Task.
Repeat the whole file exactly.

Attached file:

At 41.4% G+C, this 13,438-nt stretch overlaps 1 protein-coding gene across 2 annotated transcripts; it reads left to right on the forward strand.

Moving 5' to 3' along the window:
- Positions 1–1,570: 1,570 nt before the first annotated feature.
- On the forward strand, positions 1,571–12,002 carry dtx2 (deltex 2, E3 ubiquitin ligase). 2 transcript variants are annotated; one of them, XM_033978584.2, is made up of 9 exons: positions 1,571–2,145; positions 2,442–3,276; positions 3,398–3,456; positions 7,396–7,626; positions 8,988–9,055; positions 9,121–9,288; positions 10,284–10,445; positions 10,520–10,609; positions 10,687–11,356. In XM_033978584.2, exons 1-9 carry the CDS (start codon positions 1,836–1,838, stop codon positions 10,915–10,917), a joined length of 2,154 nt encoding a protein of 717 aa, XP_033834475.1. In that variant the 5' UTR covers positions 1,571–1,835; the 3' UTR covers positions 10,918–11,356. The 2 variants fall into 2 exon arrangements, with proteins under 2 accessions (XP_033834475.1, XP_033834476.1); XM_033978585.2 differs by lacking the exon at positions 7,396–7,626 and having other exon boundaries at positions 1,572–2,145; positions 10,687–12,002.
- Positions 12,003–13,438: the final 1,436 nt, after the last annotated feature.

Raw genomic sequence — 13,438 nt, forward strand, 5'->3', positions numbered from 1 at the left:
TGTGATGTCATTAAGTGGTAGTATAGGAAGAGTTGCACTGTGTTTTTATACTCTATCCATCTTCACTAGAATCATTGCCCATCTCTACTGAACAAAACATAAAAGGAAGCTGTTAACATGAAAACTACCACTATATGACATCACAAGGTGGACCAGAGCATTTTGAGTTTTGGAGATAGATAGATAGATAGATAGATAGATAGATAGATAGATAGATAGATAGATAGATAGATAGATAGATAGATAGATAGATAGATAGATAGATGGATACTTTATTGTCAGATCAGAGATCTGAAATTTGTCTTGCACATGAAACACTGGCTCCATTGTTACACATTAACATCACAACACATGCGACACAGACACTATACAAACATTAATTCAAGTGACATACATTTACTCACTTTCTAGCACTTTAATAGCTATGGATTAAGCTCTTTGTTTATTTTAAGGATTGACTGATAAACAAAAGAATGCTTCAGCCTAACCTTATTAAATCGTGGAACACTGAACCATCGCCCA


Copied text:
At 41.4% G+C, this 13,438-nt stretch overlaps 1 protein-coding gene across 2 annotated transcripts; it reads left to right on the forward strand.

Moving 5' to 3' along the window:
- Positions 1–1,570: 1,570 nt before the first annotated feature.
- On the forward strand, positions 1,571–12,002 carry dtx2 (deltex 2, E3 ubiquitin ligase). 2 transcript variants are annotated; one of them, XM_033978584.2, is made up of 9 exons: positions 1,571–2,145; positions 2,442–3,276; positions 3,398–3,456; positions 7,396–7,626; positions 8,988–9,055; positions 9,121–9,288; positions 10,284–10,445; positions 10,520–10,609; positions 10,687–11,356. In XM_033978584.2, exons 1-9 carry the CDS (start codon positions 1,836–1,838, stop codon positions 10,915–10,917), a joined length of 2,154 nt encoding a protein of 717 aa, XP_033834475.1. In that variant the 5' UTR covers positions 1,571–1,835; the 3' UTR covers positions 10,918–11,356. The 2 variants fall into 2 exon arrangements, with proteins under 2 accessions (XP_033834475.1, XP_033834476.1); XM_033978585.2 differs by lacking the exon at positions 7,396–7,626 and having other exon boundaries at positions 1,572–2,145; positions 10,687–12,002.
- Positions 12,003–13,438: the final 1,436 nt, after the last annotated feature.

Raw genomic sequence — 13,438 nt, forward strand, 5'->3', positions numbered from 1 at the left:
TGTGATGTCATTAAGTGGTAGTATAGGAAGAGTTGCACTGTGTTTTTATACTCTATCCATCTTCACTAGAATCATTGCCCATCTCTACTGAACAAAACATAAAAGGAAGCTGTTAACATGAAAACTACCACTATATGACATCACAAGGTGGACCAGAGCATTTTGAGTTTTGGAGATAGATAGATAGATAGATAGATAGATAGATAGATAGATAGATAGATAGATAGATAGATAGATAGATAGATAGATAGATAGATAGATAGATGGATACTTTATTGTCAGATCAGAGATCTGAAATTTGTCTTGCACATGAAACACTGGCTCCATTGTTACACATTAACATCACAACACATGCGACACAGACACTATACAAACATTAATTCAAGTGACATACATTTACTCACTTTCTAGCACTTTAATAGCTATGGATTAAGCTCTTTGTTTATTTTAAGGATTGACTGATAAACAAAAGAATGCTTCAGCCTAACCTTATTAAATCGTGGAACACTGAACCATCGCCCA